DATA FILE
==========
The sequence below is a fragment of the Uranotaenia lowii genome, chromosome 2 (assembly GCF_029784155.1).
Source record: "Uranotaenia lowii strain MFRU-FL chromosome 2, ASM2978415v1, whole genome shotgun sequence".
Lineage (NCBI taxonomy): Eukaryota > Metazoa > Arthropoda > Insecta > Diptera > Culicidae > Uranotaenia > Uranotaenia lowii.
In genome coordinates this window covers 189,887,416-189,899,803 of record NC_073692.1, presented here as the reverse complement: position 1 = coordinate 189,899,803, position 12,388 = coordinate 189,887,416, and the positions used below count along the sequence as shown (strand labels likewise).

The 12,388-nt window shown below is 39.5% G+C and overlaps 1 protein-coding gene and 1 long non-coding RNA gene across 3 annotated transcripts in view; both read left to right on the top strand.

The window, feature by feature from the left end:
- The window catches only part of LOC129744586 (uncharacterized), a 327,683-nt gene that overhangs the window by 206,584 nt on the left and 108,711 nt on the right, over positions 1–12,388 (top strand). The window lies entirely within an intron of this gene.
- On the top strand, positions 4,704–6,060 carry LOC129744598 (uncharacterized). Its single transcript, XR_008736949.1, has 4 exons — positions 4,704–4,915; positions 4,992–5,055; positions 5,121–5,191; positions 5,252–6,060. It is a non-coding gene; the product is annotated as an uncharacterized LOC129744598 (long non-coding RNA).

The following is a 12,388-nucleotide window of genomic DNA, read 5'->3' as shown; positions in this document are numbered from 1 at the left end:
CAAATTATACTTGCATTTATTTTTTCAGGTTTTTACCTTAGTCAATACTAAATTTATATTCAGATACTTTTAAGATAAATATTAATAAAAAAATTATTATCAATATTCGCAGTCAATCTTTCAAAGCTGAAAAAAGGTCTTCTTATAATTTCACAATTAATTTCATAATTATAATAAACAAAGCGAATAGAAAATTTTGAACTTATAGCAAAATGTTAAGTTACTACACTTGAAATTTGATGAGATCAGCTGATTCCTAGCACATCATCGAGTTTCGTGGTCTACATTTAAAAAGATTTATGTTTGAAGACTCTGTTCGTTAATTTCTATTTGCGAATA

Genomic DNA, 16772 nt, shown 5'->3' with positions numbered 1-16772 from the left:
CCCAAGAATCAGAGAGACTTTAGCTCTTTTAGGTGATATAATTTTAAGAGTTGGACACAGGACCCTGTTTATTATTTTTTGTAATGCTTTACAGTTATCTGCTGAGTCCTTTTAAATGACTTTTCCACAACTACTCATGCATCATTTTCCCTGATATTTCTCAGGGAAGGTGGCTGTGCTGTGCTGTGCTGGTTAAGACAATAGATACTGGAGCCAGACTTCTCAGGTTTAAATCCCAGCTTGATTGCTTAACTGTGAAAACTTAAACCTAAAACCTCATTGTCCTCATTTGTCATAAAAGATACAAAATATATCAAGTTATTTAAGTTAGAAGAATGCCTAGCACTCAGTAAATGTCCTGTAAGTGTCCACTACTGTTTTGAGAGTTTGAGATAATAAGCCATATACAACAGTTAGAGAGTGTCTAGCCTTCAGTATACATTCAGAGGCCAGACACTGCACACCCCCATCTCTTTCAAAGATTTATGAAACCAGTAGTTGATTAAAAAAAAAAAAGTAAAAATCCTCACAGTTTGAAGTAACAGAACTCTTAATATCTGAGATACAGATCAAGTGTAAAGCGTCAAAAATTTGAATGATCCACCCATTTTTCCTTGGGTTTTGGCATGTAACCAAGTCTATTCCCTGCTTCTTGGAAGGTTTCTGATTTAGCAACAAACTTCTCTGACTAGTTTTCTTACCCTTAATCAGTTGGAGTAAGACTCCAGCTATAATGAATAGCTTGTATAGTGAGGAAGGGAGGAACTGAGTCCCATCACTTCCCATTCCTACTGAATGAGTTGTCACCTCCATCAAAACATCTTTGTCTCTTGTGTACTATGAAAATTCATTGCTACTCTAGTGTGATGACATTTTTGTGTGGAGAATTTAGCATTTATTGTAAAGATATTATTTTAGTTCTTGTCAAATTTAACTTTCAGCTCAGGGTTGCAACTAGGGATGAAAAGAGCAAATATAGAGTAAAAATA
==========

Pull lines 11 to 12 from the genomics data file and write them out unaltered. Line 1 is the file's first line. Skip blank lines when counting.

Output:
Genomic DNA, 16772 nt, shown 5'->3' with positions numbered 1-16772 from the left:
CCCAAGAATCAGAGAGACTTTAGCTCTTTTAGGTGATATAATTTTAAGAGTTGGACACAGGACCCTGTTTATTATTTTTTGTAATGCTTTACAGTTATCTGCTGAGTCCTTTTAAATGACTTTTCCACAACTACTCATGCATCATTTTCCCTGATATTTCTCAGGGAAGGTGGCTGTGCTGTGCTGTGCTGGTTAAGACAATAGATACTGGAGCCAGACTTCTCAGGTTTAAATCCCAGCTTGATTGCTTAACTGTGAAAACTTAAACCTAAAACCTCATTGTCCTCATTTGTCATAAAAGATACAAAATATATCAAGTTATTTAAGTTAGAAGAATGCCTAGCACTCAGTAAATGTCCTGTAAGTGTCCACTACTGTTTTGAGAGTTTGAGATAATAAGCCATATACAACAGTTAGAGAGTGTCTAGCCTTCAGTATACATTCAGAGGCCAGACACTGCACACCCCCATCTCTTTCAAAGATTTATGAAACCAGTAGTTGATTAAAAAAAAAAAAGTAAAAATCCTCACAGTTTGAAGTAACAGAACTCTTAATATCTGAGATACAGATCAAGTGTAAAGCGTCAAAAATTTGAATGATCCACCCATTTTTCCTTGGGTTTTGGCATGTAACCAAGTCTATTCCCTGCTTCTTGGAAGGTTTCTGATTTAGCAACAAACTTCTCTGACTAGTTTTCTTACCCTTAATCAGTTGGAGTAAGACTCCAGCTATAATGAATAGCTTGTATAGTGAGGAAGGGAGGAACTGAGTCCCATCACTTCCCATTCCTACTGAATGAGTTGTCACCTCCATCAAAACATCTTTGTCTCTTGTGTACTATGAAAATTCATTGCTACTCTAGTGTGATGACATTTTTGTGTGGAGAATTTAGCATTTATTGTAAAGATATTATTTTAGTTCTTGTCAAATTTAACTTTCAGCTCAGGGTTGCAACTAGGGATGAAAAGAGCAAATATAGAGTAAAAATA